Born and raised in Seoul, South Korea, Chef Jae Eun Jung was urged by her family to seek a career in a corporate office culture, but she found it unsatisfying. Since some of her best memories were of cooking for friends on photography outings, she decided to pursue what she loved.
In 2008, she applied for and gained acceptance to the Culinary Institute of America in Hyde Park, NY. Chef Jung worked several jobs to save money for tuition and expenses, while staying up late practicing her language skills in preparation for the move to the United States. A year later, she relocated to New York to attend CIA and learn both classic cooking techniques and a new culture.
Soon after arriving, she began planning her first visit to New Orleans—a friend from Korea suggested the trip to her, knowing she had a lifelong passion for jazz inspired by her father. It wasn’t long before Chef Jung took advantage of a free weekend and headed to New Orleans, where she tried Cajun food for the first time. She quickly fell in love with both the cuisine and Southern traditions, and vowed to someday return to cook this fabulous food. Back at CIA, she spent a lot of nights making gumbo accompanied by the sounds of New Orleans jazz.
Chef Jung’s work ethic and commitment to excellence paid off. She accomplished her first goal in the food world when she was hired as an extern at Restaurant August in New Orleans. After graduation from CIA in 2010, she accepted a position back at Restaurant August under New Orleans food legend Michael Gulotta, quickly rising through the ranks while honing her abilities in the kitchen.
That same work ethic—along with excellent technical skills—made Chef Jung a sought-after chef for collaborations and innovative food projects. She spent time in a number of other notable restaurant kitchens, including Domenica, Herbsaint, Luke, and Dooky Chase’s Restaurant. As Chef Jung continued to cook, she discovered similarities between Korean and Cajun-Creole cuisine such as an emphasis on preparations of abundant local seafood, lots of barbecued pork, enthusiastic use of pickles and preserves, heavy spice and hot sauces, and the importance of sharing food together with family. Cooking New Orleans food made her feel closer to home.
At Dooky Chase’s in 2011, Chef Jung worked under legendary Chef Leah Chase, a titan of American cuisine and the Queen of Creole cooking. She credits Chef Chase with teaching her the spirit and true form of Southern cuisine and hospitality, and with having a huge impact on her as a chef and as a person. That experience has served as the backbone of Chef Jung’s culinary philosophy and personal life.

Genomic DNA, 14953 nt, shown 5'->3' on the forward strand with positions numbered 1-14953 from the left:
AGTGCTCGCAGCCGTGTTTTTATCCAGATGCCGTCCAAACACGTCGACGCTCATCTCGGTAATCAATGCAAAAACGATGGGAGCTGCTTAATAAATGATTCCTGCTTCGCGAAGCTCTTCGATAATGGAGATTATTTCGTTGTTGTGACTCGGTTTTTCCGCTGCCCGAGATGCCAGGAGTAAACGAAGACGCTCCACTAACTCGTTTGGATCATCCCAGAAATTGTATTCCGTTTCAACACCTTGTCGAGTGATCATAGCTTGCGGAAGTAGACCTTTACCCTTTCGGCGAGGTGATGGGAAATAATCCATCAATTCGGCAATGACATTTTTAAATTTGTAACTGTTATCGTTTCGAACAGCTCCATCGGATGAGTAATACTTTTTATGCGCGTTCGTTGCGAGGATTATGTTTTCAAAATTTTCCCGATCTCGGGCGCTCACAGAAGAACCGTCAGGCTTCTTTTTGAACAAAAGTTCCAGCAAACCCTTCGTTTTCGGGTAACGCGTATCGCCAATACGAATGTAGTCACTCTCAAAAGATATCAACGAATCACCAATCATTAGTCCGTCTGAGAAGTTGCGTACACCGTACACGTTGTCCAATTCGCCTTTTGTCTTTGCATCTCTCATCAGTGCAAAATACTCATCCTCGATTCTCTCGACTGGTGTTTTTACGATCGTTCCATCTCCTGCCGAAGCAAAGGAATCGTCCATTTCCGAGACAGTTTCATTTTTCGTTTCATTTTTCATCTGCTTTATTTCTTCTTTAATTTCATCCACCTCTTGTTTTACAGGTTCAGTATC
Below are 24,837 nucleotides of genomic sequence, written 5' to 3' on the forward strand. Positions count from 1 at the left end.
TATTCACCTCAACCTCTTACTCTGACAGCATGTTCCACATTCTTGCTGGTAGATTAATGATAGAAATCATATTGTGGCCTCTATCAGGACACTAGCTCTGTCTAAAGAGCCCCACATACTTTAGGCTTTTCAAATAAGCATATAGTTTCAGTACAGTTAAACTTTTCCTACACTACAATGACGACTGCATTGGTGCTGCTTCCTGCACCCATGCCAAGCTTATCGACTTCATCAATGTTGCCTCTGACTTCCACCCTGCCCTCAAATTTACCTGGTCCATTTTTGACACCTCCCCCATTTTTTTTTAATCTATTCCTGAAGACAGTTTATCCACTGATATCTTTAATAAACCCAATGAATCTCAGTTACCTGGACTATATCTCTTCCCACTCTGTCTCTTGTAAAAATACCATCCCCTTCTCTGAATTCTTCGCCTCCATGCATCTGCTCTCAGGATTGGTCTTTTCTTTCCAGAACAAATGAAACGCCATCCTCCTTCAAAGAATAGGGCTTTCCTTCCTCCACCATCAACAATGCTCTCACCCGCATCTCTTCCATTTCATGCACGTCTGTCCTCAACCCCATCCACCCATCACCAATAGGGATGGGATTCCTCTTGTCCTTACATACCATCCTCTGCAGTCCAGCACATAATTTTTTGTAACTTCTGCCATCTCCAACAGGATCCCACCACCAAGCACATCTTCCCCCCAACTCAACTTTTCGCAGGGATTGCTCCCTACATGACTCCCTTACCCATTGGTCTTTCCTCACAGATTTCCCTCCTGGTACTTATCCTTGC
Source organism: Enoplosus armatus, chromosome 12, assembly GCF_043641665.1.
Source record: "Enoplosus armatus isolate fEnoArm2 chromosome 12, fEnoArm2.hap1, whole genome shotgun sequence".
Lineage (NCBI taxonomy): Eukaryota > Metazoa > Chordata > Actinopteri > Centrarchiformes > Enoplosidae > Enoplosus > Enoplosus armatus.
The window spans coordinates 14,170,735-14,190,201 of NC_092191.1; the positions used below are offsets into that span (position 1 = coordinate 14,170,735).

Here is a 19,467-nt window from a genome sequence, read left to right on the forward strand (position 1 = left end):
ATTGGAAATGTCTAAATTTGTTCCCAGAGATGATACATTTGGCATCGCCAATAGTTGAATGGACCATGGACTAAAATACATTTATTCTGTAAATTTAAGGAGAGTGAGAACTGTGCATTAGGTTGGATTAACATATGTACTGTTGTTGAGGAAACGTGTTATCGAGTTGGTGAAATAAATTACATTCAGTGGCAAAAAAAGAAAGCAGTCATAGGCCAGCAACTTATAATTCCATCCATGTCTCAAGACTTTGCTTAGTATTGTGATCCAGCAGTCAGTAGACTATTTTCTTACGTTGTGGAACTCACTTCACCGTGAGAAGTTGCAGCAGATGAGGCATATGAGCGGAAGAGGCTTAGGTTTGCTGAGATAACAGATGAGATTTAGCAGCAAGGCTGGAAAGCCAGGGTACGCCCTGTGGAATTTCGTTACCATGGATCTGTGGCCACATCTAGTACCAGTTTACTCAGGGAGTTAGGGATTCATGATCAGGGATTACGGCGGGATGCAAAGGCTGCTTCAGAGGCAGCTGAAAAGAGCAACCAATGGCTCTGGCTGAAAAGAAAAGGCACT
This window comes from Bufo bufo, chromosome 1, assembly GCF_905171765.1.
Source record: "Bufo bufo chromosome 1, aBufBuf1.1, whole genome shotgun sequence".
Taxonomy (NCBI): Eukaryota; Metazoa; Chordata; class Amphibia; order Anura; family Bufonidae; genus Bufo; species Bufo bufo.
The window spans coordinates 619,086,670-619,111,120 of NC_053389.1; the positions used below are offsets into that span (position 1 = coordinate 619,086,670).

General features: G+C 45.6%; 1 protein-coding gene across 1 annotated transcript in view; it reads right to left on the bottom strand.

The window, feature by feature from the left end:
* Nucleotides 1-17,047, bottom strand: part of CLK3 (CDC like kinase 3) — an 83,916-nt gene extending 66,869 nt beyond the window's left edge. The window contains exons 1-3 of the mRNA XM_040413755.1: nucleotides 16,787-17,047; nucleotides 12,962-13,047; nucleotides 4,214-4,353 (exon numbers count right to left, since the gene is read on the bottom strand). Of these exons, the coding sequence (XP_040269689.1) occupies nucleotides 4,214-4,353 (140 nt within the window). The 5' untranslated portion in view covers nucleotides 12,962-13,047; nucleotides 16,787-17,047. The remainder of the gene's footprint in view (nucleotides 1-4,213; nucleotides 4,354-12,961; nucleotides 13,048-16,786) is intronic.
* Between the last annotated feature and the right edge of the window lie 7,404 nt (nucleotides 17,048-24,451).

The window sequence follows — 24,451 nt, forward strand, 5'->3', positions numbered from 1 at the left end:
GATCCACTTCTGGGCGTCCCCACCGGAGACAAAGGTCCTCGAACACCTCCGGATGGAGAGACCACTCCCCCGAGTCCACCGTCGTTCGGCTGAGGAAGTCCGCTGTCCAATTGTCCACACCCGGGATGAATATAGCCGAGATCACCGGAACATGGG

While working in New Orleans, she also began a series of collaborations with Dinner Lab as a featured chef, showcasing Korean cuisine with New Orleanian flair in cities across the country, including Chicago, Miami, Austin, Boston, Birmingham, Nashville, and New York City. This innovative series of dinners and culinary events allowed her to refine her Korean-Cajun concepts while exposing thousands of Americans to her distinctive cuisine and unique flavors.
That opportunity led Chef Jung to prepare for her next step in front of even larger audiences. In 2014, she moved to New York City to work in some of its most prestigious Michelin-starred restaurants, including Oceana, Le Bernardin, the NoMad Hotel restaurant, and, most recently, as sous chef of the famed Café Boulud. New York’s high-powered kitchens gave Chef Jung the opportunity to work with and learn from some of the industry’s biggest names, including Chefs Eric Ripert and Daniel Boulud.
Despite long hours in the kitchen, Chef Jung stayed focused on her dreams. Each job taught her something new—the importance of acting with a sense of urgency at Oceana, how to be versatile in multiple cooking techniques at the NoMad, coordination and working with partners at Café Boulud, and Chef Ripert’s famed attention to detail at Le Bernandin. She started to apply that same strategy to her food and career.
In addition to her work in restaurants, Chef Jung was ever-committed to celebrating diversity and cultural exchange through her culinary art. Her collaborations with partner organizations use food to bridge cultural gaps and tell intimate personal stories. She has partnered with the Korean Cultural Center in New York for a series of dinners and online content, authored a cookbook chapter for the Vilcek Foundation aimed at exploring the diversity of the immigrant experience, and received national attention for her StoryCourse dinner pairing Chef Jung’s dishes with her own personal story of making it as a chef in New York. Her culinary abilities and inspiring personal background have made her a force for cultural change within the food industry.
In 2021, Chef Jung launched her first start-up, KJUN, in the middle of the pandemic, with an entire menu of innovative Korean-Cajun fusion dishes. Working from a basement catering kitchen, she prepped, took orders, cooked, and ran deliveries before returning to wash dishes. Her unique, complex cuisine soon had New Yorkers captivated. KJUN received critical acclaim from The New Yorker magazine, Bloomberg, The Infatuation, and Eater.
Chef Jung competed on the 19th season of Bravo’s Top Chef: Houston, which aired in early 2022. Simultaneously, she began restructuring KJUN for expansion, and opened its permanent location in Manhattan in September 2022. Chef Jung looks forward to continuing to feed hungry guests for many years to come. “Maya Angelou says your legacy is every life that you have touched,” she said. “For me, I feel like my legacy will be the life of every person that I have cooked for.”